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2.4 Width and Height

In this lesson, we’re looking at sizing properties—more specifically width and height, which also have logical equivalents. These are a bit different than what you’ve seen so far because they’re not called “width” and “height” anymore. Let’s check them out.

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2.4 Width and Height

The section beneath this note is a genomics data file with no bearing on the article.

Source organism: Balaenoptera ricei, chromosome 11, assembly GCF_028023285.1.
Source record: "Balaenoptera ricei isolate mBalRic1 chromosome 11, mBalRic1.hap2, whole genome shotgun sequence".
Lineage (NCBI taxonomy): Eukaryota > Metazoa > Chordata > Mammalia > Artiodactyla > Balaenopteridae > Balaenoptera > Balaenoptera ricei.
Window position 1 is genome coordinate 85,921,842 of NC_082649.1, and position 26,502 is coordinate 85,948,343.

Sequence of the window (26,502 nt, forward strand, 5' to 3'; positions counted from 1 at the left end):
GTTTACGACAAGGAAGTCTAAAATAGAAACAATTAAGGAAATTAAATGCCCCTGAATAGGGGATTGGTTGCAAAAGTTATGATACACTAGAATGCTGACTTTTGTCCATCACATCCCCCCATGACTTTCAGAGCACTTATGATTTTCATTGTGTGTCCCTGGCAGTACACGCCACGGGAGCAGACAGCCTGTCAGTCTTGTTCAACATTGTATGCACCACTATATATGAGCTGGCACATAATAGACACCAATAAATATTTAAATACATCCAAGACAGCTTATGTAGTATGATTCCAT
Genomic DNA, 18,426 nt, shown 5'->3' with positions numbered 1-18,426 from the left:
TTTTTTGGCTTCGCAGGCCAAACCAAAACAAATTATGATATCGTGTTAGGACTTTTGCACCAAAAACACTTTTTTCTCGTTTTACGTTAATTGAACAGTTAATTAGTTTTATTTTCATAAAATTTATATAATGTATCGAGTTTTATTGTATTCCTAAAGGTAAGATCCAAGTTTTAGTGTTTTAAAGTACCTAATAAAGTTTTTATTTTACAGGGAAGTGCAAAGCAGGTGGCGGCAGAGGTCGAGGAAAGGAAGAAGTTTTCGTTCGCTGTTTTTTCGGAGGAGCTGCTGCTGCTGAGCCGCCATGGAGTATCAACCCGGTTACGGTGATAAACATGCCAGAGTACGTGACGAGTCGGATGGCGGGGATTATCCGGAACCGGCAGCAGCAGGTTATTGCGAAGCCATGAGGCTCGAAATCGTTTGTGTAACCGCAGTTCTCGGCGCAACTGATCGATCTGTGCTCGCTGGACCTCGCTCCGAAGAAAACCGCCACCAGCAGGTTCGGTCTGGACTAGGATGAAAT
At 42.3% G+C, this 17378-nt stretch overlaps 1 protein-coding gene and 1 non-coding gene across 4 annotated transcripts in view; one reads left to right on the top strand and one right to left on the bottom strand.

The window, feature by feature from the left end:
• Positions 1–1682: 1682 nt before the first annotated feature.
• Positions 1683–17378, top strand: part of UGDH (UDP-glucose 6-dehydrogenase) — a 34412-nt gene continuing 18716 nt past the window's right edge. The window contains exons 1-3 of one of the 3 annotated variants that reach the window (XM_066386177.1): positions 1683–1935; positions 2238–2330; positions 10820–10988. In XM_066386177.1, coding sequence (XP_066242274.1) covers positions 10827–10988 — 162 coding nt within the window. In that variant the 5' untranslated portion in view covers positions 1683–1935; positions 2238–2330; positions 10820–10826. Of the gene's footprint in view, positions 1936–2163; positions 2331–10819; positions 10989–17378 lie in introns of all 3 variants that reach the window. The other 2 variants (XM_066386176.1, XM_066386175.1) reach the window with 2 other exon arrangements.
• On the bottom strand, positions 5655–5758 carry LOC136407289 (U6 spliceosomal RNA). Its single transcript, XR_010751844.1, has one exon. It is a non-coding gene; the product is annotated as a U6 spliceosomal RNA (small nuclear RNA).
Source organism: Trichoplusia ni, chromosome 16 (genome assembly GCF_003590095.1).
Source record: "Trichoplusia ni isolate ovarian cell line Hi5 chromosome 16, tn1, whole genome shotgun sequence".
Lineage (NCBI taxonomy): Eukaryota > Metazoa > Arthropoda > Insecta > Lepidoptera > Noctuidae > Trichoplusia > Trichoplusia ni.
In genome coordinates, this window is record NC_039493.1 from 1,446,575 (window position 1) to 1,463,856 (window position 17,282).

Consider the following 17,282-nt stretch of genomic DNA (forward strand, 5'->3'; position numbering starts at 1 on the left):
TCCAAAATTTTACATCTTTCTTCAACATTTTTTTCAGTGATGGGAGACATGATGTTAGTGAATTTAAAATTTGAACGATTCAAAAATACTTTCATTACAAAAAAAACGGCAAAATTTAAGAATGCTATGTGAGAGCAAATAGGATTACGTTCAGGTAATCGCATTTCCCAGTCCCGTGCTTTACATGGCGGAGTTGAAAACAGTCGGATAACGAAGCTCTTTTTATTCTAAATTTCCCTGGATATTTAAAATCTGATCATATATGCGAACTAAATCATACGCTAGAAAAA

Welcome back to the course. In this lesson, we're taking a look at sizing properties. More specifically width and height, which also have their logical equivalence. These are a bit different than what you've seen so far, because they're actually not called width and height anymore. Let's check them out. Now for this demo, I decided to use a left to right layout. So horizontal and a vertical layout to illustrate the differences, because essentially, width is exactly the same thing on a left to right or right to left layout, same thing goes for height. So to illustrate how these can be used as logical properties, I'm gonna use a horizontal and a vertical layout. So here, we have a simple box that has a width and a height. And on the vertical layout, the writing-mode is set to vertical, right to left. Now right off the bat, we can see a small problem with this text here. We're using a margin-bottom of 4rems, but really, we should be using a margin-block-end of 4rems. And it creates a gap in between the text and the actual box. Now for the box itself, the way it's positioned or is displayed right now is incorrect, because we have 15rems of width, 30rems of height. And in vertical layout, this should be reversed. So instead of using width and height, we're gonna use inline-size, 15rems, that equals to width, and block-size as 30 rems, that equals to height. See the difference, this is how it's presented in a normal horizontal layout. So inline-size will be the width, block-size will be the height. On a vertical layout is the other way around. Inline-size will be the height and block-size will be the width. Now if I didn't have logical properties available, I would do the following. I would target vertical box, and I will set the width to 30rems, and a height to 15, right? So that will give me the same result, but because we have logical properties, and because they're pretty well supported in browsers, we really have no reason not to use them. Now one thing I want to mention here is that there are properties called min width, min height, max width, and max height. Well, guess what? They also have their logical counterparts. So you can easily say min-inline-size, let's say 20rems. That will say, okay, the inline-size, which is the width on a typical horizontal layout will be a minimum of 20rems. I can also say, max-block-size of, let's say, 20rems. So that could mean a maximum height on a horizontal layout of 20rems, or a maximum width on a vertical layout of 20rems. So I hope that's not too confusing. Basically, width gets replaced with inline-size, height gets replaced with block-size. And you can add min and max to either of these, and they will work just fine. And that's about it for these sizing properties. Now the final two properties on our list are position and float. Yes, that's correct. Float even though we're in 2021, there are still uses for the float property. And we're gonna play around with that in the next lesson. I'll see you there.

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